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Rights + Justice

Canadians Could Be Climate Migrants, Too

If we’ve turned away others, who will take us in?

Crawford Kilian 12 Jan

Crawford Kilian is a contributing editor of The Tyee.

Gaia Vince is a science journalist based in the U.K. who recently published her third book, Nomad Century: How Climate Migration Will Reshape Our World. It frames climate migration — mass displacement and migration necessitated by climate crisis — as an unavoidable consequence of economic growth and the greenhouse-gas emissions it has caused. And so it is.

Vince builds her case on a realistic projection of a three-to-four-degree rise in global temperatures by 2100, not the 1.5 degrees we keep pretending to aim for. At three degrees, much of the tropics will be uninhabitable, and Canada won’t be much better.

But Vince argues that we can move billions of people from the tropics to the high latitudes: northern Canada, Greenland, Scandinavia, Siberia, South Africa and Patagonia. That seems to me dangerously optimistic. Maybe we actually could do it. But we won’t.

The cover image for Gaia Vince’s Nomad Century: How Climate Migration Will Reshape Our World features red and brown sans-serif all-caps typeface over a beige background set against a subtle array of triangular geometric patterns.
Gaia Vince’s Nomad Century: How Climate Migration Will Reshape Our World gets the science right. But her solutions belie darker realities.

Most of the self-styled “advanced” countries are currently hostile to the migrants already fleeing drought-ridden regions like Syria, Somalia and Central America. Here in Canada, though, we welcomed 431,645 immigrants last year, and Ottawa hopes to raise the number to half a million by 2025. According to Immigration, Refugees and Citizenship Canada, “Immigration accounts for almost 100 per cent of Canada’s labour force growth. Roughly 75 per cent of Canada’s population growth comes from immigration, mostly in the economic category. By 2036, immigrants will represent up to 30 per cent of Canada’s population, compared with 20.7 per cent in 2011.”

What’s more, IRCC says, “Canada’s aging population means that the worker-to-retiree ratio is expected to shift from seven to one 50 years ago to two to one by 2035.” So we have good demographic reasons to encourage immigration.

The population of Canada is projected to be 100 million by 2100. Without immigration, we would have only 53 million, and our population pyramid would be top-heavy with old people. Economic growth would be very hard to sustain.

Migrate or die

But that assumes we and the rest of world will indeed continue to grow economically. Climate science points to a much grimmer future, in which billions of people will find their home countries uninhabitable. They will have to migrate or die.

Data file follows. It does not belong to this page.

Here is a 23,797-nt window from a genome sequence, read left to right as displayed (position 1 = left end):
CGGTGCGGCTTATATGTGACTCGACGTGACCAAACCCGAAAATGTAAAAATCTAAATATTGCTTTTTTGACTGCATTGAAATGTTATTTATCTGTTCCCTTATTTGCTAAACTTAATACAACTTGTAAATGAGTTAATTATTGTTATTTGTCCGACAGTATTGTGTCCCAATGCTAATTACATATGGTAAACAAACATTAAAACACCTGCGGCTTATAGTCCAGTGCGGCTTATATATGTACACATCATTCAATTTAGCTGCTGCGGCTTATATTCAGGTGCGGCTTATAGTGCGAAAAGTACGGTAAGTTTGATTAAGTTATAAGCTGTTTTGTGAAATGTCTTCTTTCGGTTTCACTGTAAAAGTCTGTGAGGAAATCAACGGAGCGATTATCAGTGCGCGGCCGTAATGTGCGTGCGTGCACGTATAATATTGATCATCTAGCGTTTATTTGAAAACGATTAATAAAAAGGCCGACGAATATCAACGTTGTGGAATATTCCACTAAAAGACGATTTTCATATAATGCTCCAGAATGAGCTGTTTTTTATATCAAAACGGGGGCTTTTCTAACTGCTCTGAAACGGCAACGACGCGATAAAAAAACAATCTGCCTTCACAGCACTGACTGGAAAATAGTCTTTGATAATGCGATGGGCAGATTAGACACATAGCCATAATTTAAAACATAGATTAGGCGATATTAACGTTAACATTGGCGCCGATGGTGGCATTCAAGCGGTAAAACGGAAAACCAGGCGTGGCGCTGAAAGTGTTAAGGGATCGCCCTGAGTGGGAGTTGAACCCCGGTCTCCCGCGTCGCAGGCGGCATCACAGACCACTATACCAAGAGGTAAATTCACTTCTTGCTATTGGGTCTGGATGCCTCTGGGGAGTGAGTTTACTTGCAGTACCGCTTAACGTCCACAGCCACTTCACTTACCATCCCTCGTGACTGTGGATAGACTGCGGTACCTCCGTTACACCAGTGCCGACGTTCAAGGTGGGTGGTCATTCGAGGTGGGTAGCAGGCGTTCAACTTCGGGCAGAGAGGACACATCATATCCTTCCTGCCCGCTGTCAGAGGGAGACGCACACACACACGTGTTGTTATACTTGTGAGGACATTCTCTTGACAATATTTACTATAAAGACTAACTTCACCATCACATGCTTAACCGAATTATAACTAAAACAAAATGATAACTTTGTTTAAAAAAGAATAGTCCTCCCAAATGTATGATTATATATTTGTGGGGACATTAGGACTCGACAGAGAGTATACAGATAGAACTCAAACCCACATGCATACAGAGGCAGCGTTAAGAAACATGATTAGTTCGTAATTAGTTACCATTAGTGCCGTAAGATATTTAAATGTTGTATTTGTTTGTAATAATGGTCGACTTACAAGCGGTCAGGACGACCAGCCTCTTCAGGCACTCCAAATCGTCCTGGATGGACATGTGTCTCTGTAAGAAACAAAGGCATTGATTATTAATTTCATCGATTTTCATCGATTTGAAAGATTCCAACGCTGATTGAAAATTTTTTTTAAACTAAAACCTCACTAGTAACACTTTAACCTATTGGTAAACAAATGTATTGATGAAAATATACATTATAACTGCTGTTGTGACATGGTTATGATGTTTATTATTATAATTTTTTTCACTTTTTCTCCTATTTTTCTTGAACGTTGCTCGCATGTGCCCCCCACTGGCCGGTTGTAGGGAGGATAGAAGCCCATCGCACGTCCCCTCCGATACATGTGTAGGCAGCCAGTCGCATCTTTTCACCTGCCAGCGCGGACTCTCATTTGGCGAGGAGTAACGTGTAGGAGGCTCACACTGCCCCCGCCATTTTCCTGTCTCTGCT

Vince seems to me well-versed in climate science, and I have no trouble with her forecast. I have great trouble with her proposals for mitigating global heating and moving millions to high latitudes.

She calls for geoengineering on a grand scale, especially the dissemination of sulphates into the stratosphere at rates of millions of tonnes per year. This would have some cooling effect, but it would be expensive. Not to mention politically doubtful: it’s hard to imagine every country in the world agreeing to be overflown by the U.S. or China, or any other major global power. And if geoengineering backfires, Vince casually assumes that such projects can be stopped in their tracks.

Similarly, she sees nuclear power as a serious alternative to fossil fuels. But radioactive nuclear waste would persist for tens of thousands of years. Nor will nuclear fusion get us out of this mess.

Vince argues that the world’s nations should form a global authority to run the migrations and the campaign against global heating. She points out that our present fetish for powerful sovereign nations is just a couple of hundred years old and could easily be abandoned as we joined in the common cause of saving billions of people. If only we could!

Migration to high latitudes would be a tough sell

Following Vince’s logic, Russia would welcome millions of migrants from China into the boreal forests of Siberia, while Canadians would populate our far north with Americans. Vince does admit most of the Canadian north will remain unsuited to agriculture, but thinks that the northern reaches of Alberta and Saskatchewan (which she calls “states”) could become the world’s new breadbasket.